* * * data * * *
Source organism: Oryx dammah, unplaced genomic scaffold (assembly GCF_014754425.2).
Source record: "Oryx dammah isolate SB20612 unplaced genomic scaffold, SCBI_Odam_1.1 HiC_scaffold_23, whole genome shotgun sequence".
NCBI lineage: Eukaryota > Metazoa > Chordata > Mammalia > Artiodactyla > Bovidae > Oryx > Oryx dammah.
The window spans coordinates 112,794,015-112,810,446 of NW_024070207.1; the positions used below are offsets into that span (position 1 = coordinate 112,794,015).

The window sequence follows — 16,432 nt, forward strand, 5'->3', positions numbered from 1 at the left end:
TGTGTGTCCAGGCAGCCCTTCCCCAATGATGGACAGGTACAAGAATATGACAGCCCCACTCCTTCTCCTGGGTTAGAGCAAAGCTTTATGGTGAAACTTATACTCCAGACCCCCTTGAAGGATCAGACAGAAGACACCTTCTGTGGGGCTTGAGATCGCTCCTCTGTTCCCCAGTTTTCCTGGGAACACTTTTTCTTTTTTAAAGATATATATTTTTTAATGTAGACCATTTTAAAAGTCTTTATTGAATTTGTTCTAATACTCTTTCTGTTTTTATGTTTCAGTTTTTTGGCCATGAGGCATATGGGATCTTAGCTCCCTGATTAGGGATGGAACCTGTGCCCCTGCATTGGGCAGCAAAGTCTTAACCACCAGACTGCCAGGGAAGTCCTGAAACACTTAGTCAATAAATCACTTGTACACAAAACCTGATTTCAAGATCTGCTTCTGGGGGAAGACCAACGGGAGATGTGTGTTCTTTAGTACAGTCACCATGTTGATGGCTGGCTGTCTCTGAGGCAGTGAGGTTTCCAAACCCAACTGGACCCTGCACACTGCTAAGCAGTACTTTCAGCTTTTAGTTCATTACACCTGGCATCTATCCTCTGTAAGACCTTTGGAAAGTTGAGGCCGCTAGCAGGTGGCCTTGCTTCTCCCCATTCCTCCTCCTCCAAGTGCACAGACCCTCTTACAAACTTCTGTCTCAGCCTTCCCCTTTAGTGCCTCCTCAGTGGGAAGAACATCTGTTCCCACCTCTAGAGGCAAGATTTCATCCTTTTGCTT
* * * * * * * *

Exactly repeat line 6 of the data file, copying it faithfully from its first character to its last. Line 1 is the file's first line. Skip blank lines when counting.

TGTGTGTCCAGGCAGCCCTTCCCCAATGATGGACAGGTACAAGAATATGACAGCCCCACTCCTTCTCCTGGGTTAGAGCAAAGCTTTATGGTGAAACTTATACTCCAGACCCCCTTGAAGGATCAGACAGAAGACACCTTCTGTGGGGCTTGAGATCGCTCCTCTGTTCCCCAGTTTTCCTGGGAACACTTTTTCTTTTTTAAAGATATATATTTTTTAATGTAGACCATTTTAAAAGTCTTTATTGAATTTGTTCTAATACTCTTTCTGTTTTTATGTTTCAGTTTTTTGGCCATGAGGCATATGGGATCTTAGCTCCCTGATTAGGGATGGAACCTGTGCCCCTGCATTGGGCAGCAAAGTCTTAACCACCAGACTGCCAGGGAAGTCCTGAAACACTTAGTCAATAAATCACTTGTACACAAAACCTGATTTCAAGATCTGCTTCTGGGGGAAGACCAACGGGAGATGTGTGTTCTTTAGTACAGTCACCATGTTGATGGCTGGCTGTCTCTGAGGCAGTGAGGTTTCCAAACCCAACTGGACCCTGCACACTGCTAAGCAGTACTTTCAGCTTTTAGTTCATTACACCTGGCATCTATCCTCTGTAAGACCTTTGGAAAGTTGAGGCCGCTAGCAGGTGGCCTTGCTTCTCCCCATTCCTCCTCCTCCAAGTGCACAGACCCTCTTACAAACTTCTGTCTCAGCCTTCCCCTTTAGTGCCTCCTCAGTGGGAAGAACATCTGTTCCCACCTCTAGAGGCAAGATTTCATCCTTTTGCTT